Any encyclopaedia of rock will include a lengthy entry on keyboards virtuoso RICK WAKEMAN. In recent years though his albums have begun to peep from the CD racks of Christian bookshops as well as the high street record stores. Tim Cockram spoke at length to the veteran 'prog rocker' about his life, music and Christian faith.
Rick Wakeman, showman, raconteur, ace keyboards man and all round nice bloke, has survived 25 years in the music business. He's so prolific that a complete discography may well rival the Doomsday Book by the turn of the century.
At age 16, Rick decided he wanted to be a concert pianist and studied at the Royal College Of Music. Coming to the notice of the pop industry while playing pub gigs Rick was soon doing recording sessions with among others Cat Stevens and David Bowie ('Hunky Dory').
Rick joined the Strawbs in 1970 and saw critical acclaim but left
after 15 months to replace Tony Kayes in Yes who fronted by vocalist
Jon Anderson were one of the most successful of all the progressive
rock bands of the 70s. Solo albums followed. More than anyone else
Rick pioneered the concept album and among his many acclaimed solo
albums were 'Six Wives Of Henry VIII' (1973), 'Journey To The Centre
Of The Earth' (1974) and 'Myths And Legends Of King Arthur'(1975) all
Today, Rick Wakeman lives on the Isle of Man with his wife Nina, children and several sets of golf clubs. His latest project is for lovers of Christian music his most significant ever, forming a new Christian record company Hope Records. I spoke to Rick at his home on a cold winter morning. In between sips of tea Rick spoke at length about his faith, divorces, the CCM industry and much more.
How did you become a Christian?
"I'd like to be able to tell you that it was some blinding flash of light, etc. But it was not like that. I was brought up in a Christian family. When I was five I was sent to South Harrow Baptist Church because my father's church was too far away. I hasten to add I never had anything forced on me. I loved it and spent many enjoyable years there. It became a second home to me and I became sort of a church member and was baptised in September 1968. Prior to that I did a two-year course on Sunday School teaching. I was also heavily involved with the Boys Brigade. In a nutshell I suppose that was the whole basis of the building of my faith. I can never remember a time in my entire life when I had any doubt that God existed. I've had some bad times in my life and, there're days I've wandered off paths as most people have. But I never ever had a moment in time that I didn't believe in God, very strongly. In 1968 I'd just left school and was at the Royal College Of Music and had started doing sessions and my musical life was starting to take shape. I knew that my life was going to take me away from South Harrow. I knew that very, very strongly. I decided I wanted to make my commitment and be baptised. So I went along to our minister. It was quite funny actually because I arrived at his gate at the manse and one of my good friends arrived at the gate at exactly the same time to ask exactly the same thing that I was there for. Neither of us knew about it. It was quite nice actually because we went in together, we talked together, went through all the bits and pieces together over the next few weeks and actually got baptised together on the same day."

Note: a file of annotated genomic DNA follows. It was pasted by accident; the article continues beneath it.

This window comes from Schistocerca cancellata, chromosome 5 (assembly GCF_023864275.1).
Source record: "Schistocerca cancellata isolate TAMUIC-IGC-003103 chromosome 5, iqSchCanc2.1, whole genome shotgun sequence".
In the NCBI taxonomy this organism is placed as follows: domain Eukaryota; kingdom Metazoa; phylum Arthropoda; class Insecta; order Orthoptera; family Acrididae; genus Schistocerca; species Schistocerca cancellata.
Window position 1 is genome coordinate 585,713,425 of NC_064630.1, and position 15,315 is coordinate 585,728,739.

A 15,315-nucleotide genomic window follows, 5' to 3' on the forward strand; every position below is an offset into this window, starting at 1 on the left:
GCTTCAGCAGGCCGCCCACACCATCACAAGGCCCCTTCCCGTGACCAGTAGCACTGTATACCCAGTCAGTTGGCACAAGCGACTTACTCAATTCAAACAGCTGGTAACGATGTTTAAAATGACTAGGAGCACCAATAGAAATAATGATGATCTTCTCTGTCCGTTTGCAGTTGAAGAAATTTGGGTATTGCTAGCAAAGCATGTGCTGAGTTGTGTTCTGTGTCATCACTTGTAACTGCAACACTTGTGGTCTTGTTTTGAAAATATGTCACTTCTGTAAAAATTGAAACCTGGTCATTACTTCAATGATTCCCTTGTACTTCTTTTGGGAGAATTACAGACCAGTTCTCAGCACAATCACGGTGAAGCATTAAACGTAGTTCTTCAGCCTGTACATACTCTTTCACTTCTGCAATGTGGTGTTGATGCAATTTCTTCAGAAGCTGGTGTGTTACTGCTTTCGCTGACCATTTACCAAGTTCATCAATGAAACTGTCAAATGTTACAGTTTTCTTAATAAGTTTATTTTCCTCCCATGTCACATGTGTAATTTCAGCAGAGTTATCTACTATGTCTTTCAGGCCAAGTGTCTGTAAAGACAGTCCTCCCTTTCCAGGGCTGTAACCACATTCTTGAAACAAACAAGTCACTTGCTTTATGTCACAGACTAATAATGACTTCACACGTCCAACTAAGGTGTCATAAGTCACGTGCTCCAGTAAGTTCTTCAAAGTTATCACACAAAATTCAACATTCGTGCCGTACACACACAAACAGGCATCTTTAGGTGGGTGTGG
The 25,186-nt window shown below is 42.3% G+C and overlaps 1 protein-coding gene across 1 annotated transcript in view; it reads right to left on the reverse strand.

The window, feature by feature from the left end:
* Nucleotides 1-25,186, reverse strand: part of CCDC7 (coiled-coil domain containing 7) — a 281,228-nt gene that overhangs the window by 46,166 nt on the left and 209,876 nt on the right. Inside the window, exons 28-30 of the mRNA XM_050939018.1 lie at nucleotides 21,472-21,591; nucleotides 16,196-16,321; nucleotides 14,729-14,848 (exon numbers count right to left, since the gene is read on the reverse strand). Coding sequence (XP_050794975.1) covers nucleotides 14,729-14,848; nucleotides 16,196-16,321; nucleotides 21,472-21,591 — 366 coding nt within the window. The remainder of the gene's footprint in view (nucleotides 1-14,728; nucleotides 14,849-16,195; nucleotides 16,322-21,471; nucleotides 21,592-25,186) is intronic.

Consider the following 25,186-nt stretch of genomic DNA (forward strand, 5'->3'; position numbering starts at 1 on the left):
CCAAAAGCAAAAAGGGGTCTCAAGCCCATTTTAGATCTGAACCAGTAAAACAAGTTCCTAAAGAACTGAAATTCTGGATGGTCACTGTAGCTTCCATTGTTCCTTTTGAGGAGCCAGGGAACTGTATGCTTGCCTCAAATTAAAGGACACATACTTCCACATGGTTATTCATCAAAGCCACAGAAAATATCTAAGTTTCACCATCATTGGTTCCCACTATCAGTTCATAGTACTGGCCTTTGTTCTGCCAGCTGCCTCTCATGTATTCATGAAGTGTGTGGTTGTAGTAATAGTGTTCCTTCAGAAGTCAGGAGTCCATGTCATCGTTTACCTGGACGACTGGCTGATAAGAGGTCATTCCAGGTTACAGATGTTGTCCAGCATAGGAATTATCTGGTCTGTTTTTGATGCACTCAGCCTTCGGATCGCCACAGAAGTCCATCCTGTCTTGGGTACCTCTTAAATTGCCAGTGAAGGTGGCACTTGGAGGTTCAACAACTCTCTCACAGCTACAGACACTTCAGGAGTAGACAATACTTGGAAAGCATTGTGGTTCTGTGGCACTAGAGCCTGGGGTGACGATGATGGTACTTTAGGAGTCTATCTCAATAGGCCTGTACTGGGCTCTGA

What motivated your decision to be baptised?